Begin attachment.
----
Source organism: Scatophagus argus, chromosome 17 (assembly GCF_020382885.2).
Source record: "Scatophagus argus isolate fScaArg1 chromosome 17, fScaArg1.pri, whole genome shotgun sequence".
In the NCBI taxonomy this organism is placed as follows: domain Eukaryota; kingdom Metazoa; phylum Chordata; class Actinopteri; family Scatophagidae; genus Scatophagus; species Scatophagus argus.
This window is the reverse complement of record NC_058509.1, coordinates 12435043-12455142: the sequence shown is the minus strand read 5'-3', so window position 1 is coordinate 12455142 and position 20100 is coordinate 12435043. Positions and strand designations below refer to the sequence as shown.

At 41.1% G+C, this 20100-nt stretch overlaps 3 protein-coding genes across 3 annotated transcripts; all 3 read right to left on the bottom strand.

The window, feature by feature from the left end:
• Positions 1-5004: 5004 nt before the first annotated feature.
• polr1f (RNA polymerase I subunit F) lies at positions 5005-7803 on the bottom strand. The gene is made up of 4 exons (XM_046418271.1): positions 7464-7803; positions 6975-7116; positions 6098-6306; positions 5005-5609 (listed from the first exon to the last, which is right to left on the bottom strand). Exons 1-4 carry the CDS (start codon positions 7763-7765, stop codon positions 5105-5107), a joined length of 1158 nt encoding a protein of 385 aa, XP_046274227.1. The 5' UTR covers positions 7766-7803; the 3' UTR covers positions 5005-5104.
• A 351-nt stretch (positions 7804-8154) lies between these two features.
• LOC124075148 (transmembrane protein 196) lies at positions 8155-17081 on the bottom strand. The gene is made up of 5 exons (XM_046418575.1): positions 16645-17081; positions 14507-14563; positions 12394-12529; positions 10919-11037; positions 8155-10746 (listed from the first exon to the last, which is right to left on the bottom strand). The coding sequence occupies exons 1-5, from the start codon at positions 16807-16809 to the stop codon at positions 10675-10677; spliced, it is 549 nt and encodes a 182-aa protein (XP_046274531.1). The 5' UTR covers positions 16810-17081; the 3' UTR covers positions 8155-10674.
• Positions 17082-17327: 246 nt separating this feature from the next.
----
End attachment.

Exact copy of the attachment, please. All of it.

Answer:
Source organism: Scatophagus argus, chromosome 17 (assembly GCF_020382885.2).
Source record: "Scatophagus argus isolate fScaArg1 chromosome 17, fScaArg1.pri, whole genome shotgun sequence".
In the NCBI taxonomy this organism is placed as follows: domain Eukaryota; kingdom Metazoa; phylum Chordata; class Actinopteri; family Scatophagidae; genus Scatophagus; species Scatophagus argus.
This window is the reverse complement of record NC_058509.1, coordinates 12435043-12455142: the sequence shown is the minus strand read 5'-3', so window position 1 is coordinate 12455142 and position 20100 is coordinate 12435043. Positions and strand designations below refer to the sequence as shown.

At 41.1% G+C, this 20100-nt stretch overlaps 3 protein-coding genes across 3 annotated transcripts; all 3 read right to left on the bottom strand.

The window, feature by feature from the left end:
• Positions 1-5004: 5004 nt before the first annotated feature.
• polr1f (RNA polymerase I subunit F) lies at positions 5005-7803 on the bottom strand. The gene is made up of 4 exons (XM_046418271.1): positions 7464-7803; positions 6975-7116; positions 6098-6306; positions 5005-5609 (listed from the first exon to the last, which is right to left on the bottom strand). Exons 1-4 carry the CDS (start codon positions 7763-7765, stop codon positions 5105-5107), a joined length of 1158 nt encoding a protein of 385 aa, XP_046274227.1. The 5' UTR covers positions 7766-7803; the 3' UTR covers positions 5005-5104.
• A 351-nt stretch (positions 7804-8154) lies between these two features.
• LOC124075148 (transmembrane protein 196) lies at positions 8155-17081 on the bottom strand. The gene is made up of 5 exons (XM_046418575.1): positions 16645-17081; positions 14507-14563; positions 12394-12529; positions 10919-11037; positions 8155-10746 (listed from the first exon to the last, which is right to left on the bottom strand). The coding sequence occupies exons 1-5, from the start codon at positions 16807-16809 to the stop codon at positions 10675-10677; spliced, it is 549 nt and encodes a 182-aa protein (XP_046274531.1). The 5' UTR covers positions 16810-17081; the 3' UTR covers positions 8155-10674.
• Positions 17082-17327: 246 nt separating this feature from the next.